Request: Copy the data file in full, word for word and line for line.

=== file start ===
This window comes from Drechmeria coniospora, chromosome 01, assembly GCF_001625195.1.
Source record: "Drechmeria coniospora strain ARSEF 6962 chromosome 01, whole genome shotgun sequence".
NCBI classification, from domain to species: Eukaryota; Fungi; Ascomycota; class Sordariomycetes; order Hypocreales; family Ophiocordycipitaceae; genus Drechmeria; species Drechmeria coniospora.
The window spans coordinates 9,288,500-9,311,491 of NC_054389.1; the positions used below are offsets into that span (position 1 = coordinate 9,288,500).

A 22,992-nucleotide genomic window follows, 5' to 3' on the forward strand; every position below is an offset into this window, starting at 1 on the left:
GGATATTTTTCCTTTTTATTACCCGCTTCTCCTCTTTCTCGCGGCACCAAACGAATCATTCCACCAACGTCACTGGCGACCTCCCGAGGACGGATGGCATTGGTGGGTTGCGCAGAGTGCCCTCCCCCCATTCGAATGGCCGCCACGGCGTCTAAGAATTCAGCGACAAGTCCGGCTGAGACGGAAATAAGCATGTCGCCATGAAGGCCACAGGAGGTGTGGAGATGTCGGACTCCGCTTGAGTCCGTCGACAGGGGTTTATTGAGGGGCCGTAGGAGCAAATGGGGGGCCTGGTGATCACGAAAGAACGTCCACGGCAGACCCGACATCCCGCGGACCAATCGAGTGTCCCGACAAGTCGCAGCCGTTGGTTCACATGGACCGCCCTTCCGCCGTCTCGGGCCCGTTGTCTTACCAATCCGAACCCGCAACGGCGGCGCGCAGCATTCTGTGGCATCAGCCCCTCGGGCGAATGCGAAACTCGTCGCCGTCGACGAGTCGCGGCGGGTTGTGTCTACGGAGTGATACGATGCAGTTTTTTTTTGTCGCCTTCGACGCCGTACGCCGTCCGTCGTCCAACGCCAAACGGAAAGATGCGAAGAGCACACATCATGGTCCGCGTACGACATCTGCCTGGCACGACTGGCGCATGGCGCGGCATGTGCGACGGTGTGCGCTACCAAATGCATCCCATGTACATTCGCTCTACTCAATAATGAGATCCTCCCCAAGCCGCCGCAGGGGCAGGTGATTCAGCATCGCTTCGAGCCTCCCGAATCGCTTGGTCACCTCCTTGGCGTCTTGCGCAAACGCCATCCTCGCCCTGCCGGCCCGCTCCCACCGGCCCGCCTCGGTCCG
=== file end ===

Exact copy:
This window comes from Drechmeria coniospora, chromosome 01, assembly GCF_001625195.1.
Source record: "Drechmeria coniospora strain ARSEF 6962 chromosome 01, whole genome shotgun sequence".
NCBI classification, from domain to species: Eukaryota; Fungi; Ascomycota; class Sordariomycetes; order Hypocreales; family Ophiocordycipitaceae; genus Drechmeria; species Drechmeria coniospora.
The window spans coordinates 9,288,500-9,311,491 of NC_054389.1; the positions used below are offsets into that span (position 1 = coordinate 9,288,500).

A 22,992-nucleotide genomic window follows, 5' to 3' on the forward strand; every position below is an offset into this window, starting at 1 on the left:
GGATATTTTTCCTTTTTATTACCCGCTTCTCCTCTTTCTCGCGGCACCAAACGAATCATTCCACCAACGTCACTGGCGACCTCCCGAGGACGGATGGCATTGGTGGGTTGCGCAGAGTGCCCTCCCCCCATTCGAATGGCCGCCACGGCGTCTAAGAATTCAGCGACAAGTCCGGCTGAGACGGAAATAAGCATGTCGCCATGAAGGCCACAGGAGGTGTGGAGATGTCGGACTCCGCTTGAGTCCGTCGACAGGGGTTTATTGAGGGGCCGTAGGAGCAAATGGGGGGCCTGGTGATCACGAAAGAACGTCCACGGCAGACCCGACATCCCGCGGACCAATCGAGTGTCCCGACAAGTCGCAGCCGTTGGTTCACATGGACCGCCCTTCCGCCGTCTCGGGCCCGTTGTCTTACCAATCCGAACCCGCAACGGCGGCGCGCAGCATTCTGTGGCATCAGCCCCTCGGGCGAATGCGAAACTCGTCGCCGTCGACGAGTCGCGGCGGGTTGTGTCTACGGAGTGATACGATGCAGTTTTTTTTTGTCGCCTTCGACGCCGTACGCCGTCCGTCGTCCAACGCCAAACGGAAAGATGCGAAGAGCACACATCATGGTCCGCGTACGACATCTGCCTGGCACGACTGGCGCATGGCGCGGCATGTGCGACGGTGTGCGCTACCAAATGCATCCCATGTACATTCGCTCTACTCAATAATGAGATCCTCCCCAAGCCGCCGCAGGGGCAGGTGATTCAGCATCGCTTCGAGCCTCCCGAATCGCTTGGTCACCTCCTTGGCGTCTTGCGCAAACGCCATCCTCGCCCTGCCGGCCCGCTCCCACCGGCCCGCCTCGGTCCG